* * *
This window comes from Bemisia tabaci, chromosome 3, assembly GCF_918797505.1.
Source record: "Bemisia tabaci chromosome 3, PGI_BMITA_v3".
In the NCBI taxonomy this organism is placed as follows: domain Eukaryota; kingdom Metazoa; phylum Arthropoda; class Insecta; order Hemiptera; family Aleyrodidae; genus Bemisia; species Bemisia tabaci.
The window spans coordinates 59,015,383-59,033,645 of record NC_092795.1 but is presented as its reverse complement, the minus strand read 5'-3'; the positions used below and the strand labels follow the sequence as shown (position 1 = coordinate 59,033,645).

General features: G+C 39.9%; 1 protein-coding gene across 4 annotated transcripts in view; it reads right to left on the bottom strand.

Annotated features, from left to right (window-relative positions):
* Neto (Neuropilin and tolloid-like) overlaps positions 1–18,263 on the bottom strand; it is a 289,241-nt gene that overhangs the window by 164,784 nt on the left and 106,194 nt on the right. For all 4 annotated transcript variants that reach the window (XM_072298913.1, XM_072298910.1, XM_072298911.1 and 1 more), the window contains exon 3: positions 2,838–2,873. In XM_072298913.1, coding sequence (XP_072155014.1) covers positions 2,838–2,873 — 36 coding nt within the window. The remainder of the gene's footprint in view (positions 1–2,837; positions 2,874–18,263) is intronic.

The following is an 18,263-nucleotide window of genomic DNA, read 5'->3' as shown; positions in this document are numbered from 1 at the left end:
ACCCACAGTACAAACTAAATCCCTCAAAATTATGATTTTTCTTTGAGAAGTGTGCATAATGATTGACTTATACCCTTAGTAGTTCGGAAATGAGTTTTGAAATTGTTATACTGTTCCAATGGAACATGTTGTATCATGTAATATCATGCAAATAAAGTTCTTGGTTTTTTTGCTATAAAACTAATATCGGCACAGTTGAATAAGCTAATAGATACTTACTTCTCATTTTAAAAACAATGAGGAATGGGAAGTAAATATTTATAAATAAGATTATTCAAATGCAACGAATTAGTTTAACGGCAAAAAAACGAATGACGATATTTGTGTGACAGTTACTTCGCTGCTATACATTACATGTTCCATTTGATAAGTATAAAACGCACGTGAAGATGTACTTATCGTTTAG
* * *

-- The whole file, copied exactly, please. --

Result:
This window comes from Bemisia tabaci, chromosome 3, assembly GCF_918797505.1.
Source record: "Bemisia tabaci chromosome 3, PGI_BMITA_v3".
In the NCBI taxonomy this organism is placed as follows: domain Eukaryota; kingdom Metazoa; phylum Arthropoda; class Insecta; order Hemiptera; family Aleyrodidae; genus Bemisia; species Bemisia tabaci.
The window spans coordinates 59,015,383-59,033,645 of record NC_092795.1 but is presented as its reverse complement, the minus strand read 5'-3'; the positions used below and the strand labels follow the sequence as shown (position 1 = coordinate 59,033,645).

General features: G+C 39.9%; 1 protein-coding gene across 4 annotated transcripts in view; it reads right to left on the bottom strand.

Annotated features, from left to right (window-relative positions):
* Neto (Neuropilin and tolloid-like) overlaps positions 1–18,263 on the bottom strand; it is a 289,241-nt gene that overhangs the window by 164,784 nt on the left and 106,194 nt on the right. For all 4 annotated transcript variants that reach the window (XM_072298913.1, XM_072298910.1, XM_072298911.1 and 1 more), the window contains exon 3: positions 2,838–2,873. In XM_072298913.1, coding sequence (XP_072155014.1) covers positions 2,838–2,873 — 36 coding nt within the window. The remainder of the gene's footprint in view (positions 1–2,837; positions 2,874–18,263) is intronic.

The following is an 18,263-nucleotide window of genomic DNA, read 5'->3' as shown; positions in this document are numbered from 1 at the left end:
ACCCACAGTACAAACTAAATCCCTCAAAATTATGATTTTTCTTTGAGAAGTGTGCATAATGATTGACTTATACCCTTAGTAGTTCGGAAATGAGTTTTGAAATTGTTATACTGTTCCAATGGAACATGTTGTATCATGTAATATCATGCAAATAAAGTTCTTGGTTTTTTTGCTATAAAACTAATATCGGCACAGTTGAATAAGCTAATAGATACTTACTTCTCATTTTAAAAACAATGAGGAATGGGAAGTAAATATTTATAAATAAGATTATTCAAATGCAACGAATTAGTTTAACGGCAAAAAAACGAATGACGATATTTGTGTGACAGTTACTTCGCTGCTATACATTACATGTTCCATTTGATAAGTATAAAACGCACGTGAAGATGTACTTATCGTTTAG